New dance music conducting fellow

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The Australian Ballet has welcomed Alexander Rodrigues as the latest recipient of the Robert and Elizabeth Albert Conducting Fellowship. After an 18-month COVID-induced delay Alexander has started his fellowship under the directorship and guidance of Nicolette Fraillon, The Australian Ballet’s Music Director and Chief Conductor, and Orchestra Victoria’s Artistic Director.

The Robert and Elizabeth Albert Fellowships were established in 2012 to support the development of conductors and pianists in the field of classical ballet. The Australian Ballet requires conductors and pianists of the highest calibre to match and partner the world-class standards of its dancers. Standard training pathways for conductors and pianists don’t usually develop the knowledge and skills to work with ballet dancers. Conductors and pianists who work with the company must understand and adjust to different choreography, staging, costumes and theatres, as well as the different physiques, musicality and preferences of the dancers, and the variations inherent to live performance.

Prior to 2012, there was no formal training pathway for budding ballet conductors in Australia. Robert Albert, a former Director and Board member of The Australian Ballet, and his wife Elizabeth, have been instrumental in the development of countless young artists across Australia and generously agreed to support two fellowships annually, one for ballet pianists and one for conductors. Alexander is the fifth conductor to have won this opportunity for growth and development.

Born and raised in Brisbane, Alexander graduated from the University of Queensland with a Bachelor of Science (Astrophysics) and Arts (Music). He learnt the piano and violin from a young age before learning the oboe and has been the principal oboist of the Tasmanian Youth Orchestra and the UTAS Conservatorium Orchestra.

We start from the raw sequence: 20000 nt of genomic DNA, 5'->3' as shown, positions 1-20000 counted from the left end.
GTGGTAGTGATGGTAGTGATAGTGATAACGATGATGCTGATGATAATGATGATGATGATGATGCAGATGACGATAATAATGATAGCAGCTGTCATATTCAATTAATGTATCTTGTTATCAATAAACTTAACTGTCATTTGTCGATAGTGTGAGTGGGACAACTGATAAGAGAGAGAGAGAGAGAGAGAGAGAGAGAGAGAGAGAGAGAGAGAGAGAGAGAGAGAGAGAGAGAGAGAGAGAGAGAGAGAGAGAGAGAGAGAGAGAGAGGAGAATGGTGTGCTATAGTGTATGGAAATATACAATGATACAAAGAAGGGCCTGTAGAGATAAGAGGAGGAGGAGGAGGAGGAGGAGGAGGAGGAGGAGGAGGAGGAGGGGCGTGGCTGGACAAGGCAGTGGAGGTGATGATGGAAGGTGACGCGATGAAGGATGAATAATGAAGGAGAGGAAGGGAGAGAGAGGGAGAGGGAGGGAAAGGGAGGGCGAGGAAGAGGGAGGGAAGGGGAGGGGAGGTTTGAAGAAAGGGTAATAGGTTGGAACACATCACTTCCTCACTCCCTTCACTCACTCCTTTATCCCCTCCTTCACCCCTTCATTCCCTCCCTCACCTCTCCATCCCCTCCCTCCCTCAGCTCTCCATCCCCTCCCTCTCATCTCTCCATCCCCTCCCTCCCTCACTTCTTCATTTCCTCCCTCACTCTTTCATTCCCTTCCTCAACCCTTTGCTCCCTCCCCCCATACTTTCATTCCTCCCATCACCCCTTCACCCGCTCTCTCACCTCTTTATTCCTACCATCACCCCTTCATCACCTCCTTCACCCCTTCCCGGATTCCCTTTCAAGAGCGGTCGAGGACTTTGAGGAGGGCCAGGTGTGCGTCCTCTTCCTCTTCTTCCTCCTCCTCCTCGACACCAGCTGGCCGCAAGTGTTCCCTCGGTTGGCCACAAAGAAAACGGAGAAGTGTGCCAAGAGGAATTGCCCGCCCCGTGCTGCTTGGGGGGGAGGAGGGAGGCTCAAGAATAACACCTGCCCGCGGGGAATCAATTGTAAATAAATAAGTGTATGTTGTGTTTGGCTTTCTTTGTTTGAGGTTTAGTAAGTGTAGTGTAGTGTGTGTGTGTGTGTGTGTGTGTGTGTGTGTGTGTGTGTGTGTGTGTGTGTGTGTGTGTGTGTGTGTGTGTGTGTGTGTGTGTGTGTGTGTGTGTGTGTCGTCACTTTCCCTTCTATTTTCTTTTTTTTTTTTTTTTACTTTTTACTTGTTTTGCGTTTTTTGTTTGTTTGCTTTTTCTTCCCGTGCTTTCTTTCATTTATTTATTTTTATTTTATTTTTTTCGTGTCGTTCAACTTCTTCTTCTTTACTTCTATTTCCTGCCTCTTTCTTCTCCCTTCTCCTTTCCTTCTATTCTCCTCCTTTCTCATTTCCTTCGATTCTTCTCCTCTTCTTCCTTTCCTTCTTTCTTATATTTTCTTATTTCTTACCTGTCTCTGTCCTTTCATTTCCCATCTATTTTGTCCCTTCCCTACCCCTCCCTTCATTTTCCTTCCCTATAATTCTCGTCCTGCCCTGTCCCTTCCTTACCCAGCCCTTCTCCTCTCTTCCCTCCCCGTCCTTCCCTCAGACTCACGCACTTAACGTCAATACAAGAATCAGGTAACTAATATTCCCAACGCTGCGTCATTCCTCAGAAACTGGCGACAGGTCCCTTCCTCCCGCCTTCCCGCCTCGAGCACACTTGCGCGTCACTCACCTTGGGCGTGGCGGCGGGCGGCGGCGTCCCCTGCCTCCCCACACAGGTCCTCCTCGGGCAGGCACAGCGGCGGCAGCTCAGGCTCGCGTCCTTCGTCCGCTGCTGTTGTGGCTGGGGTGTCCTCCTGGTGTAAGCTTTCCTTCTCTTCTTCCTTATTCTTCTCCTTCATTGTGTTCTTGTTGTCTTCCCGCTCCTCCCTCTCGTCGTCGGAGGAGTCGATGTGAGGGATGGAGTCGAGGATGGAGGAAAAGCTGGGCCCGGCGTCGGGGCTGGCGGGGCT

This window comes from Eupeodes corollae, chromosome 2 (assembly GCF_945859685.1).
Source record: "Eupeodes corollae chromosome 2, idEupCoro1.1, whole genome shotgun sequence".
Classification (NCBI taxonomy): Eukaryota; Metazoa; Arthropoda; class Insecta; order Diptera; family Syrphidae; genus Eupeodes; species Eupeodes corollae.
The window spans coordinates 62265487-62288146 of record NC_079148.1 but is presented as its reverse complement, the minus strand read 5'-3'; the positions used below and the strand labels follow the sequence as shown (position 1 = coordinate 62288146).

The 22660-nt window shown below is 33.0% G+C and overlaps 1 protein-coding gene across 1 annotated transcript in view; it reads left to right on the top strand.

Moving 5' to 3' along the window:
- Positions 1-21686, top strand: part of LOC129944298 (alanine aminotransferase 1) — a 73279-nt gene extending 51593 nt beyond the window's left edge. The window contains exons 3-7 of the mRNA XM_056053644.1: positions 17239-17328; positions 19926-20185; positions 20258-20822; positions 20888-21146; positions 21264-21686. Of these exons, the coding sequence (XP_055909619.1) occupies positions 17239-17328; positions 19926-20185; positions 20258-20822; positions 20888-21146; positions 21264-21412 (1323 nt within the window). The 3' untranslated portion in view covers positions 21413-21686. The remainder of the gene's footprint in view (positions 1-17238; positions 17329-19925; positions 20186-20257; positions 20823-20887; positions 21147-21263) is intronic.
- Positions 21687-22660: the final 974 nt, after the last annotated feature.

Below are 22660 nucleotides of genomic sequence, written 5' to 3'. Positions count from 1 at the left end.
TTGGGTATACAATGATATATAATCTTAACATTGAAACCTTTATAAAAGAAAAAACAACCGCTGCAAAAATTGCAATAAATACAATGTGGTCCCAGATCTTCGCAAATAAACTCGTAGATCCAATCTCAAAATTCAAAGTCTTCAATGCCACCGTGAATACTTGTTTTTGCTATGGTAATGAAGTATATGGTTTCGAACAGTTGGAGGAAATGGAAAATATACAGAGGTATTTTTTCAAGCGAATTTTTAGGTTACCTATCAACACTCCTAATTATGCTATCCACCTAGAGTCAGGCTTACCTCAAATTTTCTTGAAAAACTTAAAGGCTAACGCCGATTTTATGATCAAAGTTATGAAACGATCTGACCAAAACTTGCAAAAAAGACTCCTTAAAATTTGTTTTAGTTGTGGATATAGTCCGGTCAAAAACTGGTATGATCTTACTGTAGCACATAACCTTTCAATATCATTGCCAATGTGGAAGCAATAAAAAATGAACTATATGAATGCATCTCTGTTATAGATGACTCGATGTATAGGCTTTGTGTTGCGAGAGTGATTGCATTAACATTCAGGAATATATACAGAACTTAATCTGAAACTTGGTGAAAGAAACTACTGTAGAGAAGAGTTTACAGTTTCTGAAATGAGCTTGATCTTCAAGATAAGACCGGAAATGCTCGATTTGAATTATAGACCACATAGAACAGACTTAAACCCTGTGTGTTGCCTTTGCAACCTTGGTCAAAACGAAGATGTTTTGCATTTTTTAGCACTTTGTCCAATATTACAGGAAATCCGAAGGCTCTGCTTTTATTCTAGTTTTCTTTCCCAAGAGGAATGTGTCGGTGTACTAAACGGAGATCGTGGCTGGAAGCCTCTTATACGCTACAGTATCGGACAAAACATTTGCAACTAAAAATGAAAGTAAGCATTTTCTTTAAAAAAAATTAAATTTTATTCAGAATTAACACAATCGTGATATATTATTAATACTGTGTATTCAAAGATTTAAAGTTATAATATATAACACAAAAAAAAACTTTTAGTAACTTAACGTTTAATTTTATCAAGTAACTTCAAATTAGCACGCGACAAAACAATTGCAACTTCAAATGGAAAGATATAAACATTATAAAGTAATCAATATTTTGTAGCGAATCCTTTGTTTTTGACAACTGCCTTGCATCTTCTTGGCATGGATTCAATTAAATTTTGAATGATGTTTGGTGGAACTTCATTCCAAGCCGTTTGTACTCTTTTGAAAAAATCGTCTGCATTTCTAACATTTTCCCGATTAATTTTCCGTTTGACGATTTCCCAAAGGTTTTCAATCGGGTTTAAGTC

While at university, he learnt pipe organ and was awarded the Organ Society of Queensland’s Pipe Organ Scholarship in 2015. He has since performed on the instrument with the Queensland Youth Orchestra’s Wind Symphony and the University of Queensland Symphony Orchestra and Chorus, as well as the Derwent Symphony Orchestra.

Alexander’s interest in conducting began in 2009. He conducted the Tasmanian Symphony Orchestra as part of the inaugural Australian Conducting Academy in 2018. He has also conducted the Berlin Sinfonietta as part of two International Masterclass Berlin courses as well as participating in the Zlin Conducting Masterclass in the Czech Republic.

 “The Conducting Fellowship role with The Australian Ballet is such an exciting opportunity for me to broaden not only my music repertoire, but my knowledge of dance and ballet,” Alexander says.

“Since starting the fellowship, I’ve begun to get my head around how the different elements come together in the rehearsal process: learning what the different French and Italian dance steps mean; understanding how dancers and dance teachers ‘count’ the music; observing how the dancers rehearse; sitting with the repetiteurs and studying how they prepare their scores; learning about the importance of tempi and, of course, studying the orchestral scores and reading up about the ballets for upcoming productions.”

Nicolette Fraillon is thrilled. "Alexander is a very talented young musician and we are all excited to be playing a part in this next stage of his development.”

Look out for our interview with Alexander in the Oct/Nov/Dec print issue of 'Dance Australia'. Buy from your favourite dance retail outlet or go here and never miss an issue!


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